When my daughter started Kindergarten she cried and clung to me on the first day of school. The teacher’s aide had to take her from my arms as I ran out so no one could see me crying. The next day she wrote a note to us saying, “I’m not goin to school” and then clung to the couch when it was time to go. Other than the missing “g” she had written her note so well that I thought maybe she didn’t even need to go to Kindergarten. We kept taking her back and in those first few weeks, the drop offs didn’t get any easier. The teacher let me know she was okay once she settled in for the day, but saying goodbye each day was brutal. In the second week of school, a mom who had been watching me suffer each morning told me something that I keep reminding myself of lately. She explained that she was a teacher before she had her own kids and she always noticed that each year for some kids, it would take until Halloween for them to settle into the school year. She said there was something about Halloween that helped bring the kids together as a class and she hoped that would be the case for my daughter as well.
She was right and by November my daughter stopped crying at drop off. She started again after every vacation, even after Spring Break with only weeks left to the school year, but she eventually got comfortable at school. Every year since has included some tears, fears, and in most cases both for both of my children when it is time to go back to school. This is hard to watch as a parent, but not unexpected since I also struggled every year to settle into school. At around third grade, my daughter stopped crying on the first day of school, but she is yet to eat anything for breakfast on those first few days due to nerves. In sixth grade, at the beginning of middle school, she had an especially difficult transition. She would get into my car after school and plead with me to let her stay home the next day or to homeschool her. Little did we know then her wish would come true, but by then she had finally settled in.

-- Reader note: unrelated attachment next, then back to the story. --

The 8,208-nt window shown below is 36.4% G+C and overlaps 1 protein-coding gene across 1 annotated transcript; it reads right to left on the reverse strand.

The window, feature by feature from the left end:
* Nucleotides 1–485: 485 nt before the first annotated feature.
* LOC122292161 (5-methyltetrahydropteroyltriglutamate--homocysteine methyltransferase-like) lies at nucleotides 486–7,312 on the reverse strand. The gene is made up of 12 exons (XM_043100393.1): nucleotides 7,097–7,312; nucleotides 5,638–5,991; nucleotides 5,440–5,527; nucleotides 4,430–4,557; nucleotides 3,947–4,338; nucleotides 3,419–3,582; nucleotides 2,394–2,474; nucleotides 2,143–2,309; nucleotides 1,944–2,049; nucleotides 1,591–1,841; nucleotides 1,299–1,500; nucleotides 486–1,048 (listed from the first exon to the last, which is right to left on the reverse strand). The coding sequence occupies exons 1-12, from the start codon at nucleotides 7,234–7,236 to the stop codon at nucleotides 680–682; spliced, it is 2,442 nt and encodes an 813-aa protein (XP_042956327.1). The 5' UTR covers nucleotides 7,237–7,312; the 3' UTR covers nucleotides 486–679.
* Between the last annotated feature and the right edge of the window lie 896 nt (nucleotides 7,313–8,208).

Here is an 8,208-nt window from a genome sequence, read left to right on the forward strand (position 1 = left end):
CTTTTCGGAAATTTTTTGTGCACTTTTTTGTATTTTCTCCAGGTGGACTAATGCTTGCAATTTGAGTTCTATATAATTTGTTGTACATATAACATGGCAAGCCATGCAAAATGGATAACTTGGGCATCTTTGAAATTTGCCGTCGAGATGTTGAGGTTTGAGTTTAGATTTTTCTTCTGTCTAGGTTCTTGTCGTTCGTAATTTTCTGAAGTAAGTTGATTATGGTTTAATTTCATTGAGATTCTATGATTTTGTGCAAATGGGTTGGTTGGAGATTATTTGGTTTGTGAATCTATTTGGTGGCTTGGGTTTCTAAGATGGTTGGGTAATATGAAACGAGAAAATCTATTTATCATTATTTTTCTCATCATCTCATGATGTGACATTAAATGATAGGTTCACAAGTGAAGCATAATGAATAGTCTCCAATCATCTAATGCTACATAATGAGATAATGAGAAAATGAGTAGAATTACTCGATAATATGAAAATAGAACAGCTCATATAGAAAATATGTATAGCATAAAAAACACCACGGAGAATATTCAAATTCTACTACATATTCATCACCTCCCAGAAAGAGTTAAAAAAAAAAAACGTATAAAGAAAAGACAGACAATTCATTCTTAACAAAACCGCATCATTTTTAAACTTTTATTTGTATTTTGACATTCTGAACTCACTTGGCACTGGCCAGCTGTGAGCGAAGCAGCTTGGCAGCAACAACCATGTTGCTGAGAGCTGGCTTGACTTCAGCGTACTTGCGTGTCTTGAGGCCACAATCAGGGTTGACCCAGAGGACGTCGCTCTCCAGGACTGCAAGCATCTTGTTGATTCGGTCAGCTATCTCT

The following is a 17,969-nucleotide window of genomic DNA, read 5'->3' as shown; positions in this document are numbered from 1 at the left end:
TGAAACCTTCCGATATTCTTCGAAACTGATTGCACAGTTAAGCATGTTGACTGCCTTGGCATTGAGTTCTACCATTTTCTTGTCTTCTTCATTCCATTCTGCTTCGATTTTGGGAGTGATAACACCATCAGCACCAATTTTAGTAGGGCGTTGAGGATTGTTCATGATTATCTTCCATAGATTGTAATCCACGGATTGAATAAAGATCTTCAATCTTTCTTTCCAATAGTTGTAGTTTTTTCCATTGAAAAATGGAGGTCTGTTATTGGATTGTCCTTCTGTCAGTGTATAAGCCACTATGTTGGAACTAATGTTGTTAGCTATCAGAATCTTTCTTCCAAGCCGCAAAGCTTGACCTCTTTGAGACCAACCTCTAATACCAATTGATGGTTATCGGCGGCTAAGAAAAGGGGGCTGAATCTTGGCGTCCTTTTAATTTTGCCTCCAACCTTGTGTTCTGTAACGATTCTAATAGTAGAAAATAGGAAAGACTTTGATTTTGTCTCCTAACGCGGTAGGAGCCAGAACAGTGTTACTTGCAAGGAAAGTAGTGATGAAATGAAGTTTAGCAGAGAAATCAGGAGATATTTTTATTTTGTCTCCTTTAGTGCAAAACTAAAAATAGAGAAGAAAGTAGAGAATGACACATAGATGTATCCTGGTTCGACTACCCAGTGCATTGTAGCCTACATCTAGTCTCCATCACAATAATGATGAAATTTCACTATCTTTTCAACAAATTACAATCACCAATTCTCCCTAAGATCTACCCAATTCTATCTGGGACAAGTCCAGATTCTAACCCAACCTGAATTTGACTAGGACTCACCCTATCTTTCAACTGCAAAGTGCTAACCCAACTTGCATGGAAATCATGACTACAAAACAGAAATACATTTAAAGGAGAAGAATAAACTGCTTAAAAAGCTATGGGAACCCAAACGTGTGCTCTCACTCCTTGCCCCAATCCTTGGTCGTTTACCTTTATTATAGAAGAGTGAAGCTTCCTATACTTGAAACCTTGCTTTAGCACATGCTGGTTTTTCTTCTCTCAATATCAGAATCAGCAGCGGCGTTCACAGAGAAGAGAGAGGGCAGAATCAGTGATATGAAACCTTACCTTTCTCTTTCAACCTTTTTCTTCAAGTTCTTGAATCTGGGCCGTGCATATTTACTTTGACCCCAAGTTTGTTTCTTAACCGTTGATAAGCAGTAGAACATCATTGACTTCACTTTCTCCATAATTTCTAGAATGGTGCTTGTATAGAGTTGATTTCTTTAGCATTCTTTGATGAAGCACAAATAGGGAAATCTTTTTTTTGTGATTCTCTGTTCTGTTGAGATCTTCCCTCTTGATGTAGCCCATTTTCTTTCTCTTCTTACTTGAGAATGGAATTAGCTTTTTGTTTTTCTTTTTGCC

It is difficult to know as a parent, when to save your child, and when to keep trying. This year my daughter was nervous, didn’t eat, and was not excited to go to school, but it didn't take her long to sink her teeth into school. She acclimated so well this year, which will hopefully be her one (and only) full year of middle school. My son was more excited to go back to school this year. He has had some teary start days in the past. He has gotten scared, clung to me, and needed to be the kid that gets to help the teacher in the morning, so he can be distracted from his sadness. Historically his morning jitters start to pass after the first few weeks. As a second-grader he really loved his teacher and had a pretty great class of kids, but then the pandemic struck and school hasn’t been normal since.